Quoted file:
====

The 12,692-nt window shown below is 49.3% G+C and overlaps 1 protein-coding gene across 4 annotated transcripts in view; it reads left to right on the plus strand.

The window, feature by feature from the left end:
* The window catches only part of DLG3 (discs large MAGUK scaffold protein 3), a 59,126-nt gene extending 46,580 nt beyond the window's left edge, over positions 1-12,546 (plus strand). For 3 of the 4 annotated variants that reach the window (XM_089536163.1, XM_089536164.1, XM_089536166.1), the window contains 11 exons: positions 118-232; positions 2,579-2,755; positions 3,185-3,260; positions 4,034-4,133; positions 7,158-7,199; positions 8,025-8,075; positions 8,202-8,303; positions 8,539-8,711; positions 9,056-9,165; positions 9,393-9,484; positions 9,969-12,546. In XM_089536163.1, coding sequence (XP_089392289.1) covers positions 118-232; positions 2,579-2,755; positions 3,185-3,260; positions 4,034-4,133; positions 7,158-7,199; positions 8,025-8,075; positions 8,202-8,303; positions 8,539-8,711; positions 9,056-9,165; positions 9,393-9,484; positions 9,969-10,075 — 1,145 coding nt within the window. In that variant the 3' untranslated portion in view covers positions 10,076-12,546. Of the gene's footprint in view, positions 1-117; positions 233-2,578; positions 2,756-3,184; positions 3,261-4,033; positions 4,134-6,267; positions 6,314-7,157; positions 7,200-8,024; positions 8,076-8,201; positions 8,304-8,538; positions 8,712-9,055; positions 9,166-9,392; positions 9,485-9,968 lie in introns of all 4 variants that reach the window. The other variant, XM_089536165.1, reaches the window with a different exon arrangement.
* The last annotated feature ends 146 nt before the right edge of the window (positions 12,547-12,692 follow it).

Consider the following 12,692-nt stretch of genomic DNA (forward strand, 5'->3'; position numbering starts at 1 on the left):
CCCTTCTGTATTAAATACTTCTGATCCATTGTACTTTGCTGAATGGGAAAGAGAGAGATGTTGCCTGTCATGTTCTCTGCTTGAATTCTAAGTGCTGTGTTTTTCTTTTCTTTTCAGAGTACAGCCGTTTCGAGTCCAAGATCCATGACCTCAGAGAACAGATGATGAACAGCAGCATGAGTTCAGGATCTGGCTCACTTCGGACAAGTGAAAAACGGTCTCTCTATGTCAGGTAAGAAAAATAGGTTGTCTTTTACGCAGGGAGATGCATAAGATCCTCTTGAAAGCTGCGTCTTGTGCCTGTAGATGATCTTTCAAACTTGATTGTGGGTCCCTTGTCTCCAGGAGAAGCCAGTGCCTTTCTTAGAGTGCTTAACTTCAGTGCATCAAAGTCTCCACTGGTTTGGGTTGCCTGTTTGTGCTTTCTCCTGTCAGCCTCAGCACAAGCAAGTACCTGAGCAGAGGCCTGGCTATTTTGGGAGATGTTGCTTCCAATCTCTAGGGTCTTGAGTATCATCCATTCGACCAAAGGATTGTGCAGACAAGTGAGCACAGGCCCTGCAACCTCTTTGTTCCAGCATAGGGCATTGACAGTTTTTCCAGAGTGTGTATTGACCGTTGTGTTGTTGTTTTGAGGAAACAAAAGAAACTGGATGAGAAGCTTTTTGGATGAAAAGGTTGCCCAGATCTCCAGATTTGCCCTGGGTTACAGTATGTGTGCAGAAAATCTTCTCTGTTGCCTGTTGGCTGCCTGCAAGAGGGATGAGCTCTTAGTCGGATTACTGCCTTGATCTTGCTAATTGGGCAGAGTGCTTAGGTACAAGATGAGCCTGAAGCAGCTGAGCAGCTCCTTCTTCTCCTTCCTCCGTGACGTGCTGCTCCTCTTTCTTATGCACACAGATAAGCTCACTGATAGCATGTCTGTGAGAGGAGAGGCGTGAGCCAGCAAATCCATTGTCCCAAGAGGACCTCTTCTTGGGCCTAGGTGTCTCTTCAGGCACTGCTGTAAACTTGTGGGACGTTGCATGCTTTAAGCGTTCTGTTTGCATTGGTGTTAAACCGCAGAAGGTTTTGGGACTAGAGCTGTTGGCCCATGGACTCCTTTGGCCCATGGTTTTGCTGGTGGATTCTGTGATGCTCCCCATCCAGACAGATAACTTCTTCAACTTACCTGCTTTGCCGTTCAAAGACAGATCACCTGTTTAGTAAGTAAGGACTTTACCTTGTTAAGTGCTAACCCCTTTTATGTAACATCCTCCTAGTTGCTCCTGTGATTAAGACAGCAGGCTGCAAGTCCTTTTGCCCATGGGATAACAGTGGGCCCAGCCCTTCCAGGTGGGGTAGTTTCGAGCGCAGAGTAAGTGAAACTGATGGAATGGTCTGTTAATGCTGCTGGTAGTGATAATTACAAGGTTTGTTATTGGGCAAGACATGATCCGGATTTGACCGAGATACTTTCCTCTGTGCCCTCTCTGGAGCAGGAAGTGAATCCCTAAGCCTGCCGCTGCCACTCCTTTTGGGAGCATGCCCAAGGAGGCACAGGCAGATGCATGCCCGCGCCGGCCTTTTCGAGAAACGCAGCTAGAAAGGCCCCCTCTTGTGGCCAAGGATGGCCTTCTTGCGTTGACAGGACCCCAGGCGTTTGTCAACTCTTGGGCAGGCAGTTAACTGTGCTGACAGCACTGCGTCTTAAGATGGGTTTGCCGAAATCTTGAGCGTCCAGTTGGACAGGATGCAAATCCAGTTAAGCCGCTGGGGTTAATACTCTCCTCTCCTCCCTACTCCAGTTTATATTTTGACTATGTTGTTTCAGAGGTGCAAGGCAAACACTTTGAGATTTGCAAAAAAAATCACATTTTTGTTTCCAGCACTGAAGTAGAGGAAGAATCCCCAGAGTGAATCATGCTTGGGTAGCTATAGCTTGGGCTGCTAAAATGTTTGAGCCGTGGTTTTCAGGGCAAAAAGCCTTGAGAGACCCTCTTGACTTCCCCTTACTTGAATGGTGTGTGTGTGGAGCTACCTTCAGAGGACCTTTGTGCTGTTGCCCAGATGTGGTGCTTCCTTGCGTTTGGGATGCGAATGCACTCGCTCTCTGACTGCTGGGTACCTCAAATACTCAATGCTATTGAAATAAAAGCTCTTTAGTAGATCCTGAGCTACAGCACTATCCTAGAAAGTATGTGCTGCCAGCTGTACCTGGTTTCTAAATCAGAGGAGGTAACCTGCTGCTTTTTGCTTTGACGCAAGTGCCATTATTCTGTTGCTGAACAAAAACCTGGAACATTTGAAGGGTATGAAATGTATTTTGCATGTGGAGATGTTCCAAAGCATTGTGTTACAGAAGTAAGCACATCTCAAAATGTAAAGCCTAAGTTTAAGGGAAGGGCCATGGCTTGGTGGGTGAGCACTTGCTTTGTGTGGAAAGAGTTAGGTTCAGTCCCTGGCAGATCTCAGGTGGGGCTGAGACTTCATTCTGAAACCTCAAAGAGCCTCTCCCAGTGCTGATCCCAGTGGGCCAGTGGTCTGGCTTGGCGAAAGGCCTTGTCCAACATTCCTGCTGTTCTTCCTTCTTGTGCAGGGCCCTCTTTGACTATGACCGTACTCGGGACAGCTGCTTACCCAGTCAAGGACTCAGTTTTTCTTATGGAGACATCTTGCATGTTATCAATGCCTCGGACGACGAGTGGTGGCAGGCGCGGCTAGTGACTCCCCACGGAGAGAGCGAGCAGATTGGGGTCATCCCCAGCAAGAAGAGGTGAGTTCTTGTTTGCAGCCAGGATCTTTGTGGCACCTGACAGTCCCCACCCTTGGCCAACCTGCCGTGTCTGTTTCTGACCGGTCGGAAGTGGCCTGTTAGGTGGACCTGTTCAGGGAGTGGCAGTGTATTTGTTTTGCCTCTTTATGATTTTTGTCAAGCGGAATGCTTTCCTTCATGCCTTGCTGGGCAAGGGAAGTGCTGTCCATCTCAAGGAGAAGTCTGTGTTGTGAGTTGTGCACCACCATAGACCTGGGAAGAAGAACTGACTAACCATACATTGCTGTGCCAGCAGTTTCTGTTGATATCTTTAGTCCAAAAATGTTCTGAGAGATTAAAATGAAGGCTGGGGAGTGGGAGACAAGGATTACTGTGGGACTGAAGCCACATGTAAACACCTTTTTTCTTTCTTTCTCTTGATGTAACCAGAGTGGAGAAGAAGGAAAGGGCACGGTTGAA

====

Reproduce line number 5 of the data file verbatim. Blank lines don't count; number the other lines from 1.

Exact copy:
Consider the following 12,692-nt stretch of genomic DNA (forward strand, 5'->3'; position numbering starts at 1 on the left):